One of the consequences of Secularism is the abandonment of the metaphysical project; the exaltation of humanism as opposed to religious and transcendental values. From this standpoint the Church is looked upon as a mere human and social organization devoid of divine plan. People living in a completely secularized, post- Christian society are confronted with a worldview which has no place for the Divine; religion is erroneously relegated to the background such that it appears be totally irrelevant to individual and societal life. The Church consequently ceased from being the epi-centre of the society, it is no longer the life wire of the community. Orthodoxy and commitment to the Church’s teaching became the path which generally only very few and mostly elderly people maintained. There is prevalent relativism among some people which compounds the problem. It makes many misinterpret the raison d’etre of a local church. Granted practical rationalities are products of the social structure according to Alasdair MacIntyre, the idea of local Church does not imply a departure from the core doctrines and morals of the mother Church.

The Church, while rightly existing locally and being enriched culturally therewith, it is primarily proclaimed as One, Catholic and Apostolic as is testified in the Creed. The cultural multiplicity that adorns and beautifies the Church cannot be construed in the sense of independence of the local Church from the One Mother church especially in core doctrinal and moral issues. Some pretentions against a healthy understanding of the local-universal church relationship prevalent among some Catholics in the some Western countries have created more problems for the Western Church instead of solving their basic religious problems.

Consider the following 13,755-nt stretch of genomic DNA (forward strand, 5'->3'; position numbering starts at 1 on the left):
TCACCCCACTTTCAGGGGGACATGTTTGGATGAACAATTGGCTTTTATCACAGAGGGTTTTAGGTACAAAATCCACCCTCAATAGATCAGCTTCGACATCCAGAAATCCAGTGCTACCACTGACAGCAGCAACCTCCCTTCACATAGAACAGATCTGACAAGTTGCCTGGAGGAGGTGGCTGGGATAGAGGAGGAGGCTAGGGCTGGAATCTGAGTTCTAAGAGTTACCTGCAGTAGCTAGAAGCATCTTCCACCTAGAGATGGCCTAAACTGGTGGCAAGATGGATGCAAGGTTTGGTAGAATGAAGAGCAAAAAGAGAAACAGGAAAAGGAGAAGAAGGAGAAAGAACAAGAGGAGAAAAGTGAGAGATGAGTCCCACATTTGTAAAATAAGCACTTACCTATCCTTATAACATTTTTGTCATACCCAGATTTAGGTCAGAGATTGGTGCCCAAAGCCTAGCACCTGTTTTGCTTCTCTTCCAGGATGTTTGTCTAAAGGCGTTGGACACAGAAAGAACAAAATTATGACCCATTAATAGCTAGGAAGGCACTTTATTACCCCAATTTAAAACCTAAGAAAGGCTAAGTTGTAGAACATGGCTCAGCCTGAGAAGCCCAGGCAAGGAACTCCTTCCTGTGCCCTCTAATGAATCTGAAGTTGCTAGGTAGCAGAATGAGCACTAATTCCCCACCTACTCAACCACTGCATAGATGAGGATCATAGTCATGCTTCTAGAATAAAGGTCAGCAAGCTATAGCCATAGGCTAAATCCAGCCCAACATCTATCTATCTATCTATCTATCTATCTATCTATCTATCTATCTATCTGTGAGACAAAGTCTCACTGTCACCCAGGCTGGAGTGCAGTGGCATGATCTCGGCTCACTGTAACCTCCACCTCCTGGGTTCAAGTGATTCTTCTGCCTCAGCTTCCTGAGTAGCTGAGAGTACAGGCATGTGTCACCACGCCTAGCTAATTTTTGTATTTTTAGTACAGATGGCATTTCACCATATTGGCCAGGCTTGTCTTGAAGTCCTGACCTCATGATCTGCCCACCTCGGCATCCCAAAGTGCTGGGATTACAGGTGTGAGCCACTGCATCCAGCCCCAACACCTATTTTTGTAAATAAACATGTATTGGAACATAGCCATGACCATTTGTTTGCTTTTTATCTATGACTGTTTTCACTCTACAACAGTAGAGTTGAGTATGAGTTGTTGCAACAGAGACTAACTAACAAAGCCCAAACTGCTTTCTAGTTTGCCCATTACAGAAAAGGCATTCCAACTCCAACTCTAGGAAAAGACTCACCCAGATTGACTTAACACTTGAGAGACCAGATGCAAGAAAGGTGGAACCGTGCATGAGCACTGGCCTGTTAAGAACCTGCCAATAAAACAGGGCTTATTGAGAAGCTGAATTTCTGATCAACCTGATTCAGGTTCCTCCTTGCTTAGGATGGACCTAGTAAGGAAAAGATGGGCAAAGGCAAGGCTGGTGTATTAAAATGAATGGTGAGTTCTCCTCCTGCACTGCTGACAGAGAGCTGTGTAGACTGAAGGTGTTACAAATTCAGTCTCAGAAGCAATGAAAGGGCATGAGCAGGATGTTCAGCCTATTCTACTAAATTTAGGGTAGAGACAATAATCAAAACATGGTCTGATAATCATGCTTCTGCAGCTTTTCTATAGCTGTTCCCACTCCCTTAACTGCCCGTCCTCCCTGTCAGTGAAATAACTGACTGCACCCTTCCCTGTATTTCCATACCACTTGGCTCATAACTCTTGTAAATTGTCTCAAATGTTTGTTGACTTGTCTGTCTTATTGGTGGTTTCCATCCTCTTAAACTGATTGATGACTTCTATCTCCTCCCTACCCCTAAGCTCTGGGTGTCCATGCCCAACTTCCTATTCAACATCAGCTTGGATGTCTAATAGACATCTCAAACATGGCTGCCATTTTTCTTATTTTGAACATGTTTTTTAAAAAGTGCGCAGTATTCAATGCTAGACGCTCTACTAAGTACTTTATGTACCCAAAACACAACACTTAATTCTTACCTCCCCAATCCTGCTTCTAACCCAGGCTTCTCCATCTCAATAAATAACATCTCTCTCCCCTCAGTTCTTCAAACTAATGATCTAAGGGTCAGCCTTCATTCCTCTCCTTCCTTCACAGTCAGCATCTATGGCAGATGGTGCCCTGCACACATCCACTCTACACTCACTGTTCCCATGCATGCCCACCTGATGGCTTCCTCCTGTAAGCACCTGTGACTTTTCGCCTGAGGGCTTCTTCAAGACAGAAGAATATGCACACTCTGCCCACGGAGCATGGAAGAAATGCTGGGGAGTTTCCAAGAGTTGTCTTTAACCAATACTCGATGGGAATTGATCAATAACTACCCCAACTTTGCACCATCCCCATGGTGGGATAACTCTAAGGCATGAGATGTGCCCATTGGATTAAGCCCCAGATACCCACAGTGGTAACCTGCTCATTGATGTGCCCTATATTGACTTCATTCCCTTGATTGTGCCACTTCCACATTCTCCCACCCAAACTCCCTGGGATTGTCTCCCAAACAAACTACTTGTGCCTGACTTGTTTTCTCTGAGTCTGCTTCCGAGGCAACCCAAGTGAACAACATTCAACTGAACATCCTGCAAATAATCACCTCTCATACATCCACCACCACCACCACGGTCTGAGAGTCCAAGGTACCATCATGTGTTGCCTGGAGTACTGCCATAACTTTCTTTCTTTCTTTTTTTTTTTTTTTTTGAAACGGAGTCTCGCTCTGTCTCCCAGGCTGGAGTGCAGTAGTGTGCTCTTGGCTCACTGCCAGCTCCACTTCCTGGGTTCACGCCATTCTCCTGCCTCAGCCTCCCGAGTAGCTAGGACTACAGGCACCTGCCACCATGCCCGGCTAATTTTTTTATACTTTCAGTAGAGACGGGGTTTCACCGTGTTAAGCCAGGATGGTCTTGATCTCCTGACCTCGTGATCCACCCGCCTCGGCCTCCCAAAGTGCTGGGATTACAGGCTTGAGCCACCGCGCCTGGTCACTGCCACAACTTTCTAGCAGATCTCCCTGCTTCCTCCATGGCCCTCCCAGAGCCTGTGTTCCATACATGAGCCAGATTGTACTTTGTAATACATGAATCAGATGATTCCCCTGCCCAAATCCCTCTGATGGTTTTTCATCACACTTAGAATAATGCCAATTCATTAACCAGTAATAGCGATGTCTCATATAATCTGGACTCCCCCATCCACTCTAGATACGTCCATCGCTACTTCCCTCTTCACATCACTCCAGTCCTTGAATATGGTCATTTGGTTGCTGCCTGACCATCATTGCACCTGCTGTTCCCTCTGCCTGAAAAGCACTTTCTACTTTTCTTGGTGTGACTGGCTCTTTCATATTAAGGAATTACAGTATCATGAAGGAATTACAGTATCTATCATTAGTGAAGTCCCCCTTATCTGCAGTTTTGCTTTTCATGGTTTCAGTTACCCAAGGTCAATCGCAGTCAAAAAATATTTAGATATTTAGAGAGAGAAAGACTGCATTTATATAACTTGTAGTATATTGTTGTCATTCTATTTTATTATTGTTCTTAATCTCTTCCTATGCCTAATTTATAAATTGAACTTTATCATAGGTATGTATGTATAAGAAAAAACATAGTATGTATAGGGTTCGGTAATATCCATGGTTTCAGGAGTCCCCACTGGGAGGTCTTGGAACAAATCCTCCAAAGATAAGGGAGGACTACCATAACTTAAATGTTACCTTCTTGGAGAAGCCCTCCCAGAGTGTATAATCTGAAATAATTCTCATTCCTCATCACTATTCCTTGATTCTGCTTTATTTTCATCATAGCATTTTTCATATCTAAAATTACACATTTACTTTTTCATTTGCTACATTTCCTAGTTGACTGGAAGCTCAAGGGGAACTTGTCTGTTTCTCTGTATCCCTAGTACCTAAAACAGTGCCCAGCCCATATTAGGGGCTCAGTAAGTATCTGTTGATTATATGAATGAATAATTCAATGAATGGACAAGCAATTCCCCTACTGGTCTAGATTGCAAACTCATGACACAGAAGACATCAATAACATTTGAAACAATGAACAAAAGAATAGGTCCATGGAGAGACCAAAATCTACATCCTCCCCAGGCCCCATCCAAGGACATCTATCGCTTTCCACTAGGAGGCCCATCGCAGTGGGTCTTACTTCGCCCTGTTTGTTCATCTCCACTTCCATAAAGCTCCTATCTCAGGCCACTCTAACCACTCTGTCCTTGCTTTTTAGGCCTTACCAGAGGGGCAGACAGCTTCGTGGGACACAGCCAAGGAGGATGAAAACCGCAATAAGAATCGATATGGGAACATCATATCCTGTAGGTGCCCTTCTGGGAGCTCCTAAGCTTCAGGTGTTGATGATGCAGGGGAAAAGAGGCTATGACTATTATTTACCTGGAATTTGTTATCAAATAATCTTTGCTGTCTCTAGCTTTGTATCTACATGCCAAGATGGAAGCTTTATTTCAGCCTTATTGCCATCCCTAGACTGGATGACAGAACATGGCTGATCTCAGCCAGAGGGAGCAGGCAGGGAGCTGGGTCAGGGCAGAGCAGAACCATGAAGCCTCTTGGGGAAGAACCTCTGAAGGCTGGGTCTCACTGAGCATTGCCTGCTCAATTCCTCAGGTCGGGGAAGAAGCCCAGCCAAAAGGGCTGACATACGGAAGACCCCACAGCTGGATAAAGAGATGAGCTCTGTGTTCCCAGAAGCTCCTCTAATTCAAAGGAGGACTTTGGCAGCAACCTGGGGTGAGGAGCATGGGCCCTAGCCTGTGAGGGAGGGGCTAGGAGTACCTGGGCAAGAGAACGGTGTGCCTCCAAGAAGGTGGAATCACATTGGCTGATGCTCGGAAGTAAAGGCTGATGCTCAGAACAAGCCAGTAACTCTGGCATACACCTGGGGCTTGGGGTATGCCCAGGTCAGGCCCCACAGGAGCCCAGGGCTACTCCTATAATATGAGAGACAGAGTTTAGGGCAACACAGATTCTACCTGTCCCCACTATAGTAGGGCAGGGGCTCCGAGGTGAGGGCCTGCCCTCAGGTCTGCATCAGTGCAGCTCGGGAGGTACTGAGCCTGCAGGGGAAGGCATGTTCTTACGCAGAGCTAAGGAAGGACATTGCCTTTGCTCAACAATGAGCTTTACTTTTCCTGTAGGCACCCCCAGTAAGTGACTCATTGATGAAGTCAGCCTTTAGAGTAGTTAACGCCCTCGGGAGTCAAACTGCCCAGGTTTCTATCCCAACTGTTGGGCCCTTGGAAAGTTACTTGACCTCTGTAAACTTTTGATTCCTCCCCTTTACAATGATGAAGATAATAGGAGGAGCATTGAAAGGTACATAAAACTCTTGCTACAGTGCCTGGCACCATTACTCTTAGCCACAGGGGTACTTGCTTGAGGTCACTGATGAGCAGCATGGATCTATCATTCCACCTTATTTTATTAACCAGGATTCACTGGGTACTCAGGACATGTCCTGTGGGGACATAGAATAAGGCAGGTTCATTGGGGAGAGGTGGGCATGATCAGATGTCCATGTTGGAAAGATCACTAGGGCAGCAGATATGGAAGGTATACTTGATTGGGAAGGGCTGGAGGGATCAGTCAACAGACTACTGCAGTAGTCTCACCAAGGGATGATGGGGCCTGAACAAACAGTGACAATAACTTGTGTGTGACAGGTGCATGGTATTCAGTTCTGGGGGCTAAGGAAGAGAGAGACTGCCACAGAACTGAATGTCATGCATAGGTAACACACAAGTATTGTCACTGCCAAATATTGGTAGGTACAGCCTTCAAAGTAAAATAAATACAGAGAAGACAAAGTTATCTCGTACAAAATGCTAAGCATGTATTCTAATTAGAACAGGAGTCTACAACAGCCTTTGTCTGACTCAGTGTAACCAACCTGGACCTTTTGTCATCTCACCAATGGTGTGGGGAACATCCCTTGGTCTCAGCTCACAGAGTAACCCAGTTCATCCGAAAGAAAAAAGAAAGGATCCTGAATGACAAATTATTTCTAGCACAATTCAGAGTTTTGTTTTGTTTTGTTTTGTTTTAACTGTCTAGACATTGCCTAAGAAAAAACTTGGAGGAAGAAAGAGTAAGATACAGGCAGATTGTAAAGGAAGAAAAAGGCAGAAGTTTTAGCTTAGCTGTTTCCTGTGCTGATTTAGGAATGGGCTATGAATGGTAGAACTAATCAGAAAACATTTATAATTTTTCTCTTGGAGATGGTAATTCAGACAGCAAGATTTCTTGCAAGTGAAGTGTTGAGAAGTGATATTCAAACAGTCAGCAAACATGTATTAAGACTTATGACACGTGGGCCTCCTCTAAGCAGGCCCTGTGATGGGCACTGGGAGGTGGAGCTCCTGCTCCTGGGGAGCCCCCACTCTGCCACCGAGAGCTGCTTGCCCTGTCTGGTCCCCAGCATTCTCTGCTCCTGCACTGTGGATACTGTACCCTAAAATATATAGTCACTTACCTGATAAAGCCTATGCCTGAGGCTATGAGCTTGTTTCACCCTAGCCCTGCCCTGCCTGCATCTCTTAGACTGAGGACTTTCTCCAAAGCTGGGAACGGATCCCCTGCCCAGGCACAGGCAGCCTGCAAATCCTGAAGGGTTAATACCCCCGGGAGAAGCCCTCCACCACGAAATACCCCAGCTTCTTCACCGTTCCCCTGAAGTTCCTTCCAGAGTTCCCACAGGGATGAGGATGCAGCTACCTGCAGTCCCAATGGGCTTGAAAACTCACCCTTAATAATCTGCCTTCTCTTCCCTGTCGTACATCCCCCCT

Crisis of Identity among Priests.

Secularisation could be said to have also affected adversely the priests and religious. Some priests seem to question the authority of the church hierarchy and could by their behavior be said to have become laws unto themselves and lived their priestly life, according to how their feelings told them. Consequently in most cases the people of God are inundated with conflicting and contradictory liturgical practices. Sometimes one would question whether some priests understand what the Church teaches on certain issues like ecumenism. Some could be said to maybe inadvertently sell out the Church for presumably cheap popularity among other Christian and moslem adherents.